Earlier Paris Janos of Kashiba Juku was so kind as to remind me of a quote from Motobu Choki that I had previously used. "Twisting to the left or the right from Niafaunchin stance will give you the stance used in a real
confrontation.. Twisting ones way of thinking about Niafuanchin left and right, the various meanings in each movement of the kata will also become clear.
" <<from a private translation by Joe Swift.>>

That was 'lightbulb' time. Not in the sense I now knew applications of
Nihanchi, but rather I saw how Nihanchi's movement from side to side prepares one for Chinto's movement. So much of the Nihanchi stories as to its being a very important source of technique for much of other karate, made sense to me.

First I saw Nihanchi's strikes from side to side as a tool to make the
turning movement in Chinto stronger. I've long realized how shorter kata are important tools to develop technique. But this triggered new thinking for
me. Some of you are fortunate to have an instructor guide you through these
processes. Unfortunately, most of the time I have to work though them myself.

Hearing how some spend a great deal of time on Nihanchi now made more
fundamental sense. That night I began to see how Nihanchi can strengthen so much of our practice. We were working some of our Aikido drills, and in every case, Nihanchi movement could be found within them. In every case Nihanchi practice could make those drills better.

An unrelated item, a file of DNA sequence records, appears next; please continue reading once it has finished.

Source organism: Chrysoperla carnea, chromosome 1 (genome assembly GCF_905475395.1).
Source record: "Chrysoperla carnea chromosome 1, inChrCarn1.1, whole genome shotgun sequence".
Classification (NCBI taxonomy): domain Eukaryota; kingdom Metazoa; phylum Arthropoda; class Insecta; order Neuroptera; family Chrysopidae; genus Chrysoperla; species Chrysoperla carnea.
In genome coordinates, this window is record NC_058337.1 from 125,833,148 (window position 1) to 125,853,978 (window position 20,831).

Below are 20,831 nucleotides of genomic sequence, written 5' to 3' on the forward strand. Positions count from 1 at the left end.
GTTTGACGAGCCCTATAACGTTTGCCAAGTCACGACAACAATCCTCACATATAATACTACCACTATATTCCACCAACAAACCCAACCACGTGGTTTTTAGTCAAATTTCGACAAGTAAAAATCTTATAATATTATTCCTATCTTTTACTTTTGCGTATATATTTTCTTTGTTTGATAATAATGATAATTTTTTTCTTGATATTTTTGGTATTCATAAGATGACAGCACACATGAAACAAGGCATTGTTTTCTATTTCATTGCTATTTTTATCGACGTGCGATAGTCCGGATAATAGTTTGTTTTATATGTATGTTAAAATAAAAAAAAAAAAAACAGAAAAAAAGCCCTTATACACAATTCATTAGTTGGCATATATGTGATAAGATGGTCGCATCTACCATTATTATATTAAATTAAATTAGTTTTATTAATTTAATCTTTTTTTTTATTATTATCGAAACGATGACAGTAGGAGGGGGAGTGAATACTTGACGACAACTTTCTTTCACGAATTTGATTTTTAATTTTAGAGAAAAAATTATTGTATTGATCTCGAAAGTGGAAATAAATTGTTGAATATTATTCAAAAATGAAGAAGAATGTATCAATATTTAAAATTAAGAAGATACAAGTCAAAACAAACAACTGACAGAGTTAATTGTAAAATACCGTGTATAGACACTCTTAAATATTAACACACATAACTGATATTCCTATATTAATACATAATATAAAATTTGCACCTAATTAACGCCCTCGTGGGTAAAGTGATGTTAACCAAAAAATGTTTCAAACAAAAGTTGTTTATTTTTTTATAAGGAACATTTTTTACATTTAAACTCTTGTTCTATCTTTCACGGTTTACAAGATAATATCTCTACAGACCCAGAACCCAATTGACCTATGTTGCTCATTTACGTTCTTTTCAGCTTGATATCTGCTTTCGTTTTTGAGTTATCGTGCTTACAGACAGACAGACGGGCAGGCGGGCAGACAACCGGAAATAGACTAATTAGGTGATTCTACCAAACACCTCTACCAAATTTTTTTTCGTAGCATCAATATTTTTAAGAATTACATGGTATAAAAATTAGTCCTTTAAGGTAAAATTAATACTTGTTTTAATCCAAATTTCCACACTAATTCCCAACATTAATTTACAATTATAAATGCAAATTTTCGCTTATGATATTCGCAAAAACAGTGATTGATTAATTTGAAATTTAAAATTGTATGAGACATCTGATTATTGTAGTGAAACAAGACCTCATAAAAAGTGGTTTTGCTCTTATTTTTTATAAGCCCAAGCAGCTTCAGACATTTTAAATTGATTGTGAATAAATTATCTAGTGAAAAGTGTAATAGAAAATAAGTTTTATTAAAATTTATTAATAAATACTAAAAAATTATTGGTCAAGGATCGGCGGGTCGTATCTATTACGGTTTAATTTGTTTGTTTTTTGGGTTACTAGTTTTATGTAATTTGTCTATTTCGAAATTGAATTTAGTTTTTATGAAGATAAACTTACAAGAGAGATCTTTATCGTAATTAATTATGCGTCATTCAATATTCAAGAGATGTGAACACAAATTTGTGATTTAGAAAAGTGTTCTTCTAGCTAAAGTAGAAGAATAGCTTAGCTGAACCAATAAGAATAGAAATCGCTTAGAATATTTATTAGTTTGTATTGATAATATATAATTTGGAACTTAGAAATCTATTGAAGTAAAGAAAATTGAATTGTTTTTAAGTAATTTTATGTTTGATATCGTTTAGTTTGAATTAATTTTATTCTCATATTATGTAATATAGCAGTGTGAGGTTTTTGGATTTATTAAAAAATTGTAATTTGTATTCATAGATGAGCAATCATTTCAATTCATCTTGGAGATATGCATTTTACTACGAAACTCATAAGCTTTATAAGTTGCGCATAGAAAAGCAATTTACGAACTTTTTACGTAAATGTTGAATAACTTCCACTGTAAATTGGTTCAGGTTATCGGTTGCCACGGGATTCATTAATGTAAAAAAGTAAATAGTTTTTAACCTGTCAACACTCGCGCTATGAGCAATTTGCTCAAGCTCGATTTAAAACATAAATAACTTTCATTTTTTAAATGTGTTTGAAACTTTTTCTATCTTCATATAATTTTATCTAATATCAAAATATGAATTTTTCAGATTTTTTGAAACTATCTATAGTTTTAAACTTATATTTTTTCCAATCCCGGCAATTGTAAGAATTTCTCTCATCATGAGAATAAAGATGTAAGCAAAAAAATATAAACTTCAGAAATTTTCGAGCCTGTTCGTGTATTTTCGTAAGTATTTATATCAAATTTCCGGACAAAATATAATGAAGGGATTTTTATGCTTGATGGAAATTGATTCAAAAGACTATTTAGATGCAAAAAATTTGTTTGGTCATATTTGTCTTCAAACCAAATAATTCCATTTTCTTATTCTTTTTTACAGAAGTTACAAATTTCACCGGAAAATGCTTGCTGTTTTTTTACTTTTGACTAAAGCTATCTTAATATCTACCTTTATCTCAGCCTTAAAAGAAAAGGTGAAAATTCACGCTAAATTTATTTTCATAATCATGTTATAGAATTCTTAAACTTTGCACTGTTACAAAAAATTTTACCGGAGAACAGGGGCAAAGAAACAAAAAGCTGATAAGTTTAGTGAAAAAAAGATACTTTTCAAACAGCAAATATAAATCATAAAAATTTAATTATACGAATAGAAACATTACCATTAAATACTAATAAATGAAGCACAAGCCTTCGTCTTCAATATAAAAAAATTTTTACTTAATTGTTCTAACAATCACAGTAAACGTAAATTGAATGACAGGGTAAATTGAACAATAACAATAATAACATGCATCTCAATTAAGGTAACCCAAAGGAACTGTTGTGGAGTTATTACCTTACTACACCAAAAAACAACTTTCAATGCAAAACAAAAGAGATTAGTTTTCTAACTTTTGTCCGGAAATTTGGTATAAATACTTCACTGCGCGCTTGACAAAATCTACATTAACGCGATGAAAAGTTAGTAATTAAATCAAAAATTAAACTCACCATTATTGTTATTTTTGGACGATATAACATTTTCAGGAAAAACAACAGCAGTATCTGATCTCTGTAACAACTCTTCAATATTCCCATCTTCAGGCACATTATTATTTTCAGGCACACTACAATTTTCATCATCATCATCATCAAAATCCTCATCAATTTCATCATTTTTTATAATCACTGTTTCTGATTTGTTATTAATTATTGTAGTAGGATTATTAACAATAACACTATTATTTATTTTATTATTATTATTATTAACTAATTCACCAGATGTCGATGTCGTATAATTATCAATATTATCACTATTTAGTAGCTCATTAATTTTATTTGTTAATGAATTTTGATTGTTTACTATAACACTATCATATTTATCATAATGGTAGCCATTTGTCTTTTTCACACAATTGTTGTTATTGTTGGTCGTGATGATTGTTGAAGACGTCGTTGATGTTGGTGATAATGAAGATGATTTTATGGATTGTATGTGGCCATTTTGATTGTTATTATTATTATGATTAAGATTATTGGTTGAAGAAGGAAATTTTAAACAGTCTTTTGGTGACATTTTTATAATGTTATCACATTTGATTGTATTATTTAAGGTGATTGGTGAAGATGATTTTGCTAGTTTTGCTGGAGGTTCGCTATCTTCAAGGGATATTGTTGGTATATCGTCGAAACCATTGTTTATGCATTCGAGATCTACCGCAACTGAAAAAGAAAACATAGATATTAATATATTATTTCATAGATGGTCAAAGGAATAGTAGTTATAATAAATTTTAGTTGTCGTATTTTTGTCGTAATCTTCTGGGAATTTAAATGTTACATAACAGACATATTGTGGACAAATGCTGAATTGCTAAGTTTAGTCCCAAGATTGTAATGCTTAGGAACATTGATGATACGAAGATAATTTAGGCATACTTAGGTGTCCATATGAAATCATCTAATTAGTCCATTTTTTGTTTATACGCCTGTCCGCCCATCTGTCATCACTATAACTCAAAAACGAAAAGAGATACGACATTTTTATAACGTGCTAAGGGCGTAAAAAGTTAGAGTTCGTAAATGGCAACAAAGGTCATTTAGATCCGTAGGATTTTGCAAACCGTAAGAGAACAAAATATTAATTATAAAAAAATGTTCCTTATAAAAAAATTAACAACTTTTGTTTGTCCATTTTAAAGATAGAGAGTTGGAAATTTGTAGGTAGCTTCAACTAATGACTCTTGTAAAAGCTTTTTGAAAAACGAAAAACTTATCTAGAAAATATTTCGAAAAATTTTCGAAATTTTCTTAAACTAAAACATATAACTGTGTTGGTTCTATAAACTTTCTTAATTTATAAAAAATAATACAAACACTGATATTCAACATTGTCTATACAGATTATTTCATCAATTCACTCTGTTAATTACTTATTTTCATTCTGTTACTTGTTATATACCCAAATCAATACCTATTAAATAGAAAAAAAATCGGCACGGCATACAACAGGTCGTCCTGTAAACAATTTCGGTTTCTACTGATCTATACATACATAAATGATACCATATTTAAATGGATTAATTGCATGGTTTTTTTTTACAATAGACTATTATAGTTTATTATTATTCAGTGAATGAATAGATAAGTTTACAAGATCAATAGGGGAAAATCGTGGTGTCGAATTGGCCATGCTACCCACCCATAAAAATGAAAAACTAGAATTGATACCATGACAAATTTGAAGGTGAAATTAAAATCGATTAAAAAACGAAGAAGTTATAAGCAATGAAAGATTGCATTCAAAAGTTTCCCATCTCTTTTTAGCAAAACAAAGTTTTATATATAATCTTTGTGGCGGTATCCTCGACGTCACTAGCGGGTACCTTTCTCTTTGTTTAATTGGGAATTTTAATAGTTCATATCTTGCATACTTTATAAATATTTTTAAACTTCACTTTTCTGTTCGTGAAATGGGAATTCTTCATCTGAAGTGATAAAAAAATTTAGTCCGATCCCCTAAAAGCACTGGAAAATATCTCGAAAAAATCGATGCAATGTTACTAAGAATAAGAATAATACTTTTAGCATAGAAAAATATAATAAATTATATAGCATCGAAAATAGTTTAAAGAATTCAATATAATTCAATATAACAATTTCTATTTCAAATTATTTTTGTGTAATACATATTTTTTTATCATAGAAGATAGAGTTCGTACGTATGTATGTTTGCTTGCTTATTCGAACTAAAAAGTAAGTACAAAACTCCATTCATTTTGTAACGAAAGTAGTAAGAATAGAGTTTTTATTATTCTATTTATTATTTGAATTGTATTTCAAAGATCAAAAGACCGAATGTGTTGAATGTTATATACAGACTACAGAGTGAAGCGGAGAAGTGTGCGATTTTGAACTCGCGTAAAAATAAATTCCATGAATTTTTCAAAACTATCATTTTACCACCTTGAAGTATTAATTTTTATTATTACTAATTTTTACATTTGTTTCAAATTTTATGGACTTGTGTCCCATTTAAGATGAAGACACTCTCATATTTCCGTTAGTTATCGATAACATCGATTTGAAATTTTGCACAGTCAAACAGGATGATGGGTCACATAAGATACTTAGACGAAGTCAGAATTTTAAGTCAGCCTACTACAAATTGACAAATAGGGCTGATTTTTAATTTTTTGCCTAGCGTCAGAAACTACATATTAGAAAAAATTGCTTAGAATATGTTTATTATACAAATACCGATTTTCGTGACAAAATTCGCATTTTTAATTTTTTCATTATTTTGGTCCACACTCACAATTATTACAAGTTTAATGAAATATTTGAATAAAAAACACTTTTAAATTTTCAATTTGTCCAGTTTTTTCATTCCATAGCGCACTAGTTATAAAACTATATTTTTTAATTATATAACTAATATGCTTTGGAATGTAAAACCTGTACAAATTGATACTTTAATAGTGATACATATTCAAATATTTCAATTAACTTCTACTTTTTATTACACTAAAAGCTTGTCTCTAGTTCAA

At this moment I can see many uses of Nihanchi to strengthen the advanced
techniques in our practice.

So a prior Saturday morning we were working Nihanchi and then onto Chinto on the narrow path.

I believe it was the combination of Nihanchi loosening my waist as I was
driving strikes from side to side, and then performing Chinto in the confined
area of the path, but as I watched my friends run through their own Chinto
kata, I began to circle my waist, hips or kyoshi as I would do with some of
my tai chi chaun drills, and work on the opening of my Isshinryu Chinto, or
perhaps more accruately a variation thereof.

In my left foot forward cat stance I would roll my waist/hips/kyoshi back to
the right (clockwise), and then complete the circle clockwise while rolling
my right hip back forward. This variation of my tai chi drills helps me
activate my chi, and the more I did it the stronger I felt is presence.

I have no words to explain this. My Chi is a fact in my martial arts
training. I feel it, I know it is there, and know when I can use it. I
can't show it or prove it. Thats ok its mine.

After a number of cycles I began to work a variation of my Chinto opening
hand techniques with my waist..